HOMEWORK: The Octet Rule and Its Exceptions

While Lewis electron dot structures help determine bonding in most compounds, there are three general exceptions:

  1.  molecules in which atoms have fewer than 8 electrons (e.g., boron chloride and lighter s- and p- block elements)
  2.  molecules in which atoms have more than 8 electrons (.e.g, sulfur hexafluoride and elements beyond period 3)
  3.  molecules with an odd number of electrons (e.g., NO).

– chemistry.about.comoctect rule.jpg

In your notebooks explain/expand each of the aforementioned exceptions to the octet rule and provide an example for each.

DUE DATE:  Friday 24th

 ( just leave your notebooks on my desk when you come in before or after flag ceremony)


Introduction to Ionic and Covalent Bonding

A chemical bond is a force of attraction between atoms that share or transfer electrons. When atoms of different elements bond together, they form a chemical compound, which is a new substance with a fixed ratio of elements. Types of bonds include ionic, covalent, and metallic bonds. The different types of bonds form compounds that have different properties.

– ck12.org


We will be learning about ionic, covalent, and metallic bonding during the next few weeks.We will start with ionic bonding and then go on to covalent bonding. Watch the video in the link below and take notes if necessary, it should illustrate and help your understanding of the first two types of bonds.



For quiz  review the following terms:

  • Electron dot structure
  • Alkali metals
  • Alkali earth metals
  • Transition elements
  • Atomic radius
  • Ion
  • Ionization energy
  • Electron affinity
  • Cation
  • Anion
  • Electro negativity
  • Period trends
  • Group trends

QUIZ DATE: Fri.17th




science quote.jpg

So far we’ve successfully completed 2 stages of our science fair. It is now time to take action!!

Like stated previously, this is the hands on stage where you follow your timeline, investigation plan and investigate, experiment, collect data, and have the most fun!!   Many of you have already started and are on the right track  🙂

Remember that all parts of your action plan must be thoroughly investigated, documented and then added to your research paper. At the end of this stage you will submit your completed research paper which must be composed of:

  • Introduction that ends with a detailed hypothesis.
  • Global and local information regarding your chosen topic with citations.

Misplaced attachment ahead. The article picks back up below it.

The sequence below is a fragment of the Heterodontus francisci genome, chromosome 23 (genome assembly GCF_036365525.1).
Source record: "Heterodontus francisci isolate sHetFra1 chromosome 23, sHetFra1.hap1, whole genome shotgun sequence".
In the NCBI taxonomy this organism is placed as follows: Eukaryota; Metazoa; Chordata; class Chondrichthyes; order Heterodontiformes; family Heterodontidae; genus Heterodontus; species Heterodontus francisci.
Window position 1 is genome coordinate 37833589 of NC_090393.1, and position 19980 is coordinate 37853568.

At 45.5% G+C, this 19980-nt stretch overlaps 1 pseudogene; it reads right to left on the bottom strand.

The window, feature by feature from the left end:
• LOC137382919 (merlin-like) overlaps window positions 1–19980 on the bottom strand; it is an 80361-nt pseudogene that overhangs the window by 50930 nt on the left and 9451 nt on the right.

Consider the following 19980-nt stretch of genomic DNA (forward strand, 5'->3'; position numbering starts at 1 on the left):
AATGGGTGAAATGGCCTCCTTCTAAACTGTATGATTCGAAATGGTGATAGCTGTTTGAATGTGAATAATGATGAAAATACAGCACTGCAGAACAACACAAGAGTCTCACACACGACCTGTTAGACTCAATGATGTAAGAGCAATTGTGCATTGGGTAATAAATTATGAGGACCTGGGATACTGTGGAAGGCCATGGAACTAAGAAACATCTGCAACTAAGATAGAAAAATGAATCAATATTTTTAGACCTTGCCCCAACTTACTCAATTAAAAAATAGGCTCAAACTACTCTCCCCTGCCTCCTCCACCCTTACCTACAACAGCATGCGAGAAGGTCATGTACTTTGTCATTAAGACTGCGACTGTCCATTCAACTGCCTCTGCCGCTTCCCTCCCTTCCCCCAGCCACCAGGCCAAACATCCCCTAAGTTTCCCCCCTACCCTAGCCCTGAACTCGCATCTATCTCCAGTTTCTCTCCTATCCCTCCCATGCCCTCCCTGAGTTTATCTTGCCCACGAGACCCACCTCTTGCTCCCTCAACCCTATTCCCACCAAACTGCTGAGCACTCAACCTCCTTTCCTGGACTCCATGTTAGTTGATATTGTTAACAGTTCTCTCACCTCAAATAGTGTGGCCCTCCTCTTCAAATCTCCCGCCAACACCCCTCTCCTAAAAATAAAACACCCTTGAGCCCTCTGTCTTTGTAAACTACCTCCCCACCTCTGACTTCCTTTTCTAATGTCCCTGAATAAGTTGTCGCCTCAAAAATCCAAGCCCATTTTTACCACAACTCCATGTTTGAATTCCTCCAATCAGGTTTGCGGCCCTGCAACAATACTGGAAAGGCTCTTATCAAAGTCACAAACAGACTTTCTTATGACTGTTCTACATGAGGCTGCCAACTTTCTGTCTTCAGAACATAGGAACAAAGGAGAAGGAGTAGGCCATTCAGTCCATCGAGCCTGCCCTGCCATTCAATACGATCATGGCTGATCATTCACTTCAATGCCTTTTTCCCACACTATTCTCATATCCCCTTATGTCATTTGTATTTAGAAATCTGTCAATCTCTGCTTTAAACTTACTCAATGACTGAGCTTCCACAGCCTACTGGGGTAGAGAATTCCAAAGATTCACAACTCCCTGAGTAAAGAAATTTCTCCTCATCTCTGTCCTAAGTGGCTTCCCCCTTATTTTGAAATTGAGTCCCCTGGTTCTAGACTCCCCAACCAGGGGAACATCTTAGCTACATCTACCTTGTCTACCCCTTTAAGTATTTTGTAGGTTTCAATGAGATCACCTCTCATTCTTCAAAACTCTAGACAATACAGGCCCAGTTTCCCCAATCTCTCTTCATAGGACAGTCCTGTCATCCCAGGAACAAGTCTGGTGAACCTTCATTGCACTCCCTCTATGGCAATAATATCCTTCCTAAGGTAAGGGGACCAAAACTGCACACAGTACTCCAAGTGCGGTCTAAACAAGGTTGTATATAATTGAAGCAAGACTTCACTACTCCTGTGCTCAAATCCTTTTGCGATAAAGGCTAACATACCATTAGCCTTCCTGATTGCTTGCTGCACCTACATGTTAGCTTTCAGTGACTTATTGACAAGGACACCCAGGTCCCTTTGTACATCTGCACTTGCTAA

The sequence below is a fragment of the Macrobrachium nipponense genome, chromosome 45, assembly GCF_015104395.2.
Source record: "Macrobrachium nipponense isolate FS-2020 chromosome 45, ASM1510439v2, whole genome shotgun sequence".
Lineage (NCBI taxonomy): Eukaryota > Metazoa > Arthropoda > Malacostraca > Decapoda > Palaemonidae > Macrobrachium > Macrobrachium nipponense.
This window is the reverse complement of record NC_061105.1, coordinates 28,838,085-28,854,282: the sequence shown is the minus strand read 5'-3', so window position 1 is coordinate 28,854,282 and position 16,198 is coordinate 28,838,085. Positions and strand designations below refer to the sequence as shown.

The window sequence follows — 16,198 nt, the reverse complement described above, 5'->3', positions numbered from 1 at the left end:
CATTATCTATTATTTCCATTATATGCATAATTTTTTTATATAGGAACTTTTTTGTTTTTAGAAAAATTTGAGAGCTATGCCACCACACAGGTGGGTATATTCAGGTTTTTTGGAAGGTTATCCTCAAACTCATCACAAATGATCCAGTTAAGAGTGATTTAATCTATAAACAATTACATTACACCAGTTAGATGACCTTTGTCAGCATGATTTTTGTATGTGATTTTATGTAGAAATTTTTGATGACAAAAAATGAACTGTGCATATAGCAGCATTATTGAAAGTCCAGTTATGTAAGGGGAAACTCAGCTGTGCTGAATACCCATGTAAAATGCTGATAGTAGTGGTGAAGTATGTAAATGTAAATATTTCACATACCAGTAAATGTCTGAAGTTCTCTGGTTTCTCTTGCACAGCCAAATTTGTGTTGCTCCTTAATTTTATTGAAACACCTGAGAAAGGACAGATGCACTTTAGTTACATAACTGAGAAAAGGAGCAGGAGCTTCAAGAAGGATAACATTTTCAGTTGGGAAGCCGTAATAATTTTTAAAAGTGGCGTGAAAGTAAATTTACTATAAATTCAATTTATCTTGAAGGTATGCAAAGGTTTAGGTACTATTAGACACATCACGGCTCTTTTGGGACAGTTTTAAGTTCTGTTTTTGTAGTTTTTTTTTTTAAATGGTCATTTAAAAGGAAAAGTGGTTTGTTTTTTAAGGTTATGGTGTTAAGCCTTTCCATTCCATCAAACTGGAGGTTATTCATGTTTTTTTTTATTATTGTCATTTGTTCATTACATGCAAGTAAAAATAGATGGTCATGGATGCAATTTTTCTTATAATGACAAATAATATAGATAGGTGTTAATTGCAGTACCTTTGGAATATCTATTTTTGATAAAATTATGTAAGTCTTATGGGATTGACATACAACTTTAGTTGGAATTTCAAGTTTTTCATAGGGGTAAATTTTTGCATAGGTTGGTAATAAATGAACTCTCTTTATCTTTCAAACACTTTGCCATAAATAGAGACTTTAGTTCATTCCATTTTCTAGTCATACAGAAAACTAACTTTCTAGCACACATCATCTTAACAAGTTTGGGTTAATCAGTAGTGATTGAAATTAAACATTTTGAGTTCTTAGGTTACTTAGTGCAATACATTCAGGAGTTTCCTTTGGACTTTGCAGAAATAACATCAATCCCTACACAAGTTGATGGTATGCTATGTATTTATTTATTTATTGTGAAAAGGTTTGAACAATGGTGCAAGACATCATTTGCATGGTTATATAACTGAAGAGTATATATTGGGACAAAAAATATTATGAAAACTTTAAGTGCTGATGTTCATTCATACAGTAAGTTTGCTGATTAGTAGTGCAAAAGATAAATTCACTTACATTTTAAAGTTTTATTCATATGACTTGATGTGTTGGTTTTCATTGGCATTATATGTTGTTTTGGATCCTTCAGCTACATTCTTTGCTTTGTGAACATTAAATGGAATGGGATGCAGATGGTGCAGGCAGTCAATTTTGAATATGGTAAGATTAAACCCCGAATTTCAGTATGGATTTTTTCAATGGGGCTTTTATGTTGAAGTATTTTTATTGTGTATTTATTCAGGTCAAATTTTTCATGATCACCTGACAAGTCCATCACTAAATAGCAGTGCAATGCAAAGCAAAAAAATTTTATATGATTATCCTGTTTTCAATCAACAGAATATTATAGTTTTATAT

• Similar experiments/research regarding your chosen topic with citations.
  • Importance of researching your topic globally or locally with citations.
  • Explanation of why your group is interested in this topic.
  • Analysis of the problem or research question.
  • Details of all actions taken during research or of experiments ( include pictures of yourself in action for illustration purposes)
  • Results in graphs, charts, and/or written details.
  • Conclusion. Written coherently and based on the recollected data and results.
  • Analysis that explains the limitations that your research may have had and what the group would do differently or change during a future investigation or experiment.


Periodic Trends and Atomic Radius Review

For this review you will use the information provided below and do the following:

  1. Organize the information in a chart.
  2. Make an atomic radius vs atomic number graph. ( Make sure to label your Y and X axis correctly and give your graph an appropriate title.)


  • sunflower orbitals.jpgHydrogen, 1 proton, atomic radius 37 picometers
  • Helium, 2 protons, atomic radius 32 picometers
  • Lithium, 3 protons, atomic radius 152 picometers
  • Beryllium, 4 protons, atomic radius  111 picometers
  • Boron, 5 protons,atomic radius 88 picometers
  • Carbon, 6 protons, atomic radius 77 picometers
  • Nitrogen, 7 protons, atomic radius 70 picometers
  • Oxygen, 8 protons, atomic radius 66 picometers
  • Fluorine, 9 protons, atomic radius 64 picometers
  • Neon, 10 protons, atomic radius 70 picometers
  • Sodium, 11 protons, atomic radius 186 picometers
  • Magnesium, 12 protons, atomic radius 160 picometers
  • Aluminum, 13 protons, atomic radius 143 picometers
  • Silicon, 14 protons, atomic radius 143 picometers
  • Phosphorus, 15 protons, atomic radius 110 picometers
  • Sulfur, 16 protons, atomic radius 104 picometers
  • Chlorine, 17 protons, atomic radius 99 picometers
  • Argon, 18 protons, atomic radius 94 picometers

DUE: MONDAY FEB. 13th – There will be a second part to this homework in the class
room, so make sure to complete this part and bring it in.


January Project/Periodicity

For this month our project will require understanding of the celement character.jpgconcept we’ve been studying and also great creativity.

Your group projects must include the following:

  • 15 spaces or blocks on your display.
  • 4 or more trends among the 15 spaces or blocks.
  • Index cards or small squares of paper that explain the periodicity of your display.
  • Group oral presentation.